Thursday, November 17, 2005

"Wading Through Treacle" comments page

The book "Wading through Treacle - dispatches from the next-generation network" is due to go to the publisher sometime in mid to late 2006. One of the reasons for publishing the book on my website as it is being written is to give opportunities for reader feedback, leading to improvements before the text gets frozen into hard copy.

Another reason was to advertise the book and increase sales, but you knew that already!

Please feel free to let me know your thoughts below. This is a moderated site, so I get to preview your comments before deciding if you are in or out. Like slashdot, insightful and/or funny work to your advantage - basically stuff I can use rather than amorphous praise or disdain.

Thanks for the comment!


  1. Anonymous2:18 pm

    Nigel, Is it allowable to post requests for future articles ? (When you have time, of course.)

    Here is a deep one. Is the Telecoms industry lacking a comprehensive mathematical / foundational model for Telecoms networks (perhaps akin to a Turing Model for Computers)? Do some of the confusions and pointless exercises you have reported ultimately spring from this lack?

  2. Interesting question. Turing's model is about the definition of the concept of algorithm equated to computable function, and implemented by his eponymous machine. Everyone in computer science studies it, but it's not really a causal element in practical computer design or software engineering (except perhaps as a boundary condition - you would not want to inadvertently use tools which weren't Turing-complete).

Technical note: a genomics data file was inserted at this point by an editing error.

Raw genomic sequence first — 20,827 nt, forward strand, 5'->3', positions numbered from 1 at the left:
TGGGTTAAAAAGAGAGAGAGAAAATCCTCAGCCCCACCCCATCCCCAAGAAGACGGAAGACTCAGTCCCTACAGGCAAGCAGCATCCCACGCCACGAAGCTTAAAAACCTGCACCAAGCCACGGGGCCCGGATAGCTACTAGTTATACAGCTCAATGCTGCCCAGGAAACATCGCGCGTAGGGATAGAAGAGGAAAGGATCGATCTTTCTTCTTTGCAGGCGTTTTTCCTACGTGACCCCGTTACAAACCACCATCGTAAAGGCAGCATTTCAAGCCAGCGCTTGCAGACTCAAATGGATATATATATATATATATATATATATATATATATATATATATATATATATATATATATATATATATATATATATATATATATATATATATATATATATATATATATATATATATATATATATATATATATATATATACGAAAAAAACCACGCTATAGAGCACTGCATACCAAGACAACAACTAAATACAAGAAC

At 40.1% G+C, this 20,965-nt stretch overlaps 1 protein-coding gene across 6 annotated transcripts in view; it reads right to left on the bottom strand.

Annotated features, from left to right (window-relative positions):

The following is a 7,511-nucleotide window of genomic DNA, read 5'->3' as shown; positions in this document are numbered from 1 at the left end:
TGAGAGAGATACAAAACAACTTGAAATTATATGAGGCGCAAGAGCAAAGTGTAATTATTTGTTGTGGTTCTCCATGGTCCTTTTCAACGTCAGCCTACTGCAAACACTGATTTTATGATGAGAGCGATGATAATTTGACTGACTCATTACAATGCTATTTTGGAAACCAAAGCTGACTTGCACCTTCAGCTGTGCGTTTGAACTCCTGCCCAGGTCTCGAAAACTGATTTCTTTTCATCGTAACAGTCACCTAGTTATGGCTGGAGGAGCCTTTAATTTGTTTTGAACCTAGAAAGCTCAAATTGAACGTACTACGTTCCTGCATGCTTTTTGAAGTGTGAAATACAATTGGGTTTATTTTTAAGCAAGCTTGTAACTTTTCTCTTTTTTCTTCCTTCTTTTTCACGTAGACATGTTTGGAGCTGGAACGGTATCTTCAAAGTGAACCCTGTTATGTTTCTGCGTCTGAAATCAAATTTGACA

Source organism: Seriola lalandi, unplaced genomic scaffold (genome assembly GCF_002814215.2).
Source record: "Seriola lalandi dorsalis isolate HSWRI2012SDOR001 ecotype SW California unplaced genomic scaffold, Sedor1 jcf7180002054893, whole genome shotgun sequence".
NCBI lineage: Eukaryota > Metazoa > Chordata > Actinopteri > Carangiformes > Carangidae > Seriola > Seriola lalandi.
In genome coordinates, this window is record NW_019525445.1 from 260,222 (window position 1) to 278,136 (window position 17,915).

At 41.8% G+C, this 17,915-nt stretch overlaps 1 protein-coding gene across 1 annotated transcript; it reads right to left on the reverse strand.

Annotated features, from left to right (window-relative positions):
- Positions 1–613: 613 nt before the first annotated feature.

In the case of networks, there is a place for graph theory of course, but most of the issues seem to me to be in the economics space of monopolistic and oligopolistic industry structures, various economies of scale, and in the interplay between new technologies and products.

    I will think some more about the fundamental principles in the various disciplines which underpin our understanding of telecoms and its future. Thanks for the point.


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